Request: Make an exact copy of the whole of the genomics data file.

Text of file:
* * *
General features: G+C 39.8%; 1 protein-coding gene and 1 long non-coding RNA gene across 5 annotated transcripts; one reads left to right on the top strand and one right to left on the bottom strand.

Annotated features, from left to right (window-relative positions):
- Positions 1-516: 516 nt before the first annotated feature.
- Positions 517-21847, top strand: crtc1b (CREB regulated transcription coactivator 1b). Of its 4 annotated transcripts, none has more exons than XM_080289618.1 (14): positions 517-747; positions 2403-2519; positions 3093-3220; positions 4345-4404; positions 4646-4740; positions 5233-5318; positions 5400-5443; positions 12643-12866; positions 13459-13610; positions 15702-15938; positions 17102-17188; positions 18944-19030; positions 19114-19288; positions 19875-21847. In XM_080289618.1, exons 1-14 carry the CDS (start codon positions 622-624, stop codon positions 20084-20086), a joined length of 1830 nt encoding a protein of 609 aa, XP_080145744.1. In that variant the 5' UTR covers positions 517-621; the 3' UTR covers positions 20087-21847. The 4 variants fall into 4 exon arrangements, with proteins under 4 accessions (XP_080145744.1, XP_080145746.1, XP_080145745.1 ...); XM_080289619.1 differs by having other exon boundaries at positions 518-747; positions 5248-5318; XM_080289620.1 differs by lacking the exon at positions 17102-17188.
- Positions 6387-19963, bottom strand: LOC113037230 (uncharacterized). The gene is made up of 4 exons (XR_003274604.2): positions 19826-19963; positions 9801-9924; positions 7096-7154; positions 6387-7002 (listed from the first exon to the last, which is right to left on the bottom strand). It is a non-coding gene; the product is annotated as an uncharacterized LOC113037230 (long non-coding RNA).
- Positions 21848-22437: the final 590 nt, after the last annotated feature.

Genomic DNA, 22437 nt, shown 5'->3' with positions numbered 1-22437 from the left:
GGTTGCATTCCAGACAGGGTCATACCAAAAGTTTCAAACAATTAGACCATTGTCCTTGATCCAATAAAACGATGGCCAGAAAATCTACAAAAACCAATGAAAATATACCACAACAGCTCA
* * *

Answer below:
General features: G+C 39.8%; 1 protein-coding gene and 1 long non-coding RNA gene across 5 annotated transcripts; one reads left to right on the top strand and one right to left on the bottom strand.

Annotated features, from left to right (window-relative positions):
- Positions 1-516: 516 nt before the first annotated feature.
- Positions 517-21847, top strand: crtc1b (CREB regulated transcription coactivator 1b). Of its 4 annotated transcripts, none has more exons than XM_080289618.1 (14): positions 517-747; positions 2403-2519; positions 3093-3220; positions 4345-4404; positions 4646-4740; positions 5233-5318; positions 5400-5443; positions 12643-12866; positions 13459-13610; positions 15702-15938; positions 17102-17188; positions 18944-19030; positions 19114-19288; positions 19875-21847. In XM_080289618.1, exons 1-14 carry the CDS (start codon positions 622-624, stop codon positions 20084-20086), a joined length of 1830 nt encoding a protein of 609 aa, XP_080145744.1. In that variant the 5' UTR covers positions 517-621; the 3' UTR covers positions 20087-21847. The 4 variants fall into 4 exon arrangements, with proteins under 4 accessions (XP_080145744.1, XP_080145746.1, XP_080145745.1 ...); XM_080289619.1 differs by having other exon boundaries at positions 518-747; positions 5248-5318; XM_080289620.1 differs by lacking the exon at positions 17102-17188.
- Positions 6387-19963, bottom strand: LOC113037230 (uncharacterized). The gene is made up of 4 exons (XR_003274604.2): positions 19826-19963; positions 9801-9924; positions 7096-7154; positions 6387-7002 (listed from the first exon to the last, which is right to left on the bottom strand). It is a non-coding gene; the product is annotated as an uncharacterized LOC113037230 (long non-coding RNA).
- Positions 21848-22437: the final 590 nt, after the last annotated feature.

Genomic DNA, 22437 nt, shown 5'->3' with positions numbered 1-22437 from the left:
GGTTGCATTCCAGACAGGGTCATACCAAAAGTTTCAAACAATTAGACCATTGTCCTTGATCCAATAAAACGATGGCCAGAAAATCTACAAAAACCAATGAAAATATACCACAACAGCTCA